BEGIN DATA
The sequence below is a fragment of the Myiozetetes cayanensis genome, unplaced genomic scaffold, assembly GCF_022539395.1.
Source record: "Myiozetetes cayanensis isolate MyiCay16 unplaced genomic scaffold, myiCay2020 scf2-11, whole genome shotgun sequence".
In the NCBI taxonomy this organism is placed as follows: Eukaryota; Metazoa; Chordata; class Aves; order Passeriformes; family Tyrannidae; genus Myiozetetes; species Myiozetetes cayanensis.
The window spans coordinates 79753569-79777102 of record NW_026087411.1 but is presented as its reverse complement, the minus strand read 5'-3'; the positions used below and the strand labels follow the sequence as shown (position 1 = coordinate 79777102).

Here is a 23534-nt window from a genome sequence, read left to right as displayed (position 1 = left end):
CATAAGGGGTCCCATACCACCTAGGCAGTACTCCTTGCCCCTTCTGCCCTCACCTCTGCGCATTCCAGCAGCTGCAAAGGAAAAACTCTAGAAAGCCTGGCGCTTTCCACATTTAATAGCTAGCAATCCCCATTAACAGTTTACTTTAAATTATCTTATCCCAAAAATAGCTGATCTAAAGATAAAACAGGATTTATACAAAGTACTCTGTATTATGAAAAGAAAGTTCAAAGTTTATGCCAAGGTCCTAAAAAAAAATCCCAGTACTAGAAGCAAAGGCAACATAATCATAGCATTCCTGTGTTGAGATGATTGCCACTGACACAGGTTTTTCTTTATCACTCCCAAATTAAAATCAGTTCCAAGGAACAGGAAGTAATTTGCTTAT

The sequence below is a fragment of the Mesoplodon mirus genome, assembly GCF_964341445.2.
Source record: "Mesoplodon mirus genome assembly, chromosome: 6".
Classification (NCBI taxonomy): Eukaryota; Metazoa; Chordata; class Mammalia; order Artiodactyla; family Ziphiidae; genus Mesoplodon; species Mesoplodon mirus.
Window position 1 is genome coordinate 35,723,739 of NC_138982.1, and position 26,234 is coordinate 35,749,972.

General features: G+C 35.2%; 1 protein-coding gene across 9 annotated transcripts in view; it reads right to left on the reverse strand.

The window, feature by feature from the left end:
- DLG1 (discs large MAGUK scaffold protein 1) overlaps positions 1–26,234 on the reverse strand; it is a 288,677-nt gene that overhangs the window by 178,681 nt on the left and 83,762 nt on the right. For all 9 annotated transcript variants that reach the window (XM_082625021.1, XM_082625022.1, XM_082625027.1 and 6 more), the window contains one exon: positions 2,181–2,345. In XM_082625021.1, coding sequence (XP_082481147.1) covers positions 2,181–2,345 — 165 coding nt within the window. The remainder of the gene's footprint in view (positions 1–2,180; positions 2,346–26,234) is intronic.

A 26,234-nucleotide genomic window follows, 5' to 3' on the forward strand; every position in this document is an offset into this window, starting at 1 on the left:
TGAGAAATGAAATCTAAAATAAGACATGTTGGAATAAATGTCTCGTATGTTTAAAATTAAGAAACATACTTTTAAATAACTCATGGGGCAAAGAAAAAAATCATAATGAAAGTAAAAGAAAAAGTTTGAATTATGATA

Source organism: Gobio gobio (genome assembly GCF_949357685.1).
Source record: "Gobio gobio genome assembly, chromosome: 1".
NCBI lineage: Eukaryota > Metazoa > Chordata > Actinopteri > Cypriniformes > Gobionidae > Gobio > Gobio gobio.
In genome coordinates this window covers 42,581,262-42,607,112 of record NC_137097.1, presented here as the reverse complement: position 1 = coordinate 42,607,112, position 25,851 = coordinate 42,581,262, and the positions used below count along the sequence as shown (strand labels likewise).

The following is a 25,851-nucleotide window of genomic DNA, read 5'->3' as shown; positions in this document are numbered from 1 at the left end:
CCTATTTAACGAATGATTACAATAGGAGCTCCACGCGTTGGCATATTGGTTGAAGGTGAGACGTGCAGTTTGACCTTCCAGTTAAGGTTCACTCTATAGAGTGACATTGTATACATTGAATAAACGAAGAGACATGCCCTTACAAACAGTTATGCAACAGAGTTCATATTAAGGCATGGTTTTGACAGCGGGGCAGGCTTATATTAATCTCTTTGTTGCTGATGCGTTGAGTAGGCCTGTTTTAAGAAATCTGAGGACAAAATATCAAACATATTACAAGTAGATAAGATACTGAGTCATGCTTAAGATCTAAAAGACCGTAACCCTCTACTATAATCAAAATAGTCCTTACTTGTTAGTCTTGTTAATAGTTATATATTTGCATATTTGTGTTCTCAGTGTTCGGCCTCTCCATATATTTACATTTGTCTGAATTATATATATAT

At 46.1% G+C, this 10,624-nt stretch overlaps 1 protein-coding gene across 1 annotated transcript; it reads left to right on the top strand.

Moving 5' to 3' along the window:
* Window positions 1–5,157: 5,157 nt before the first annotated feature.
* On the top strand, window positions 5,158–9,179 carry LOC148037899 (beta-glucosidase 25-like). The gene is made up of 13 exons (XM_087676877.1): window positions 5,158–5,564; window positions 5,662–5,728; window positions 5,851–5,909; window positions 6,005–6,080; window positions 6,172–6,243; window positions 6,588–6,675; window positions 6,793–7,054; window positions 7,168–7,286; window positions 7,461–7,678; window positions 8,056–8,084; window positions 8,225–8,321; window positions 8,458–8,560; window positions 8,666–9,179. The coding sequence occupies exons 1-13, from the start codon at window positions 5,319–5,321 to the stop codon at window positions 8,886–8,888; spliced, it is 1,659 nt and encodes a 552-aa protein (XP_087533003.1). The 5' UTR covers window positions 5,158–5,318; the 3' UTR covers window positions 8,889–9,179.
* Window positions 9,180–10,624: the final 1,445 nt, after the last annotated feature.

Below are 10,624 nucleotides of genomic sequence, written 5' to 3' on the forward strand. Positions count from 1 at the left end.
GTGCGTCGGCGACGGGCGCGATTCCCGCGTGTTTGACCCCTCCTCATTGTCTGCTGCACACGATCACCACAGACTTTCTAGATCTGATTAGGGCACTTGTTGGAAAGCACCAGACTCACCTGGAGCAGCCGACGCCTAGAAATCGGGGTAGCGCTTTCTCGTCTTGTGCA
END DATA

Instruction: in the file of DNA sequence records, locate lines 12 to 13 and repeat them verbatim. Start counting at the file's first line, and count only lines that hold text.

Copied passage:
The window, feature by feature from the left end:
- DLG1 (discs large MAGUK scaffold protein 1) overlaps positions 1–26,234 on the reverse strand; it is a 288,677-nt gene that overhangs the window by 178,681 nt on the left and 83,762 nt on the right. For all 9 annotated transcript variants that reach the window (XM_082625021.1, XM_082625022.1, XM_082625027.1 and 6 more), the window contains one exon: positions 2,181–2,345. In XM_082625021.1, coding sequence (XP_082481147.1) covers positions 2,181–2,345 — 165 coding nt within the window. The remainder of the gene's footprint in view (positions 1–2,180; positions 2,346–26,234) is intronic.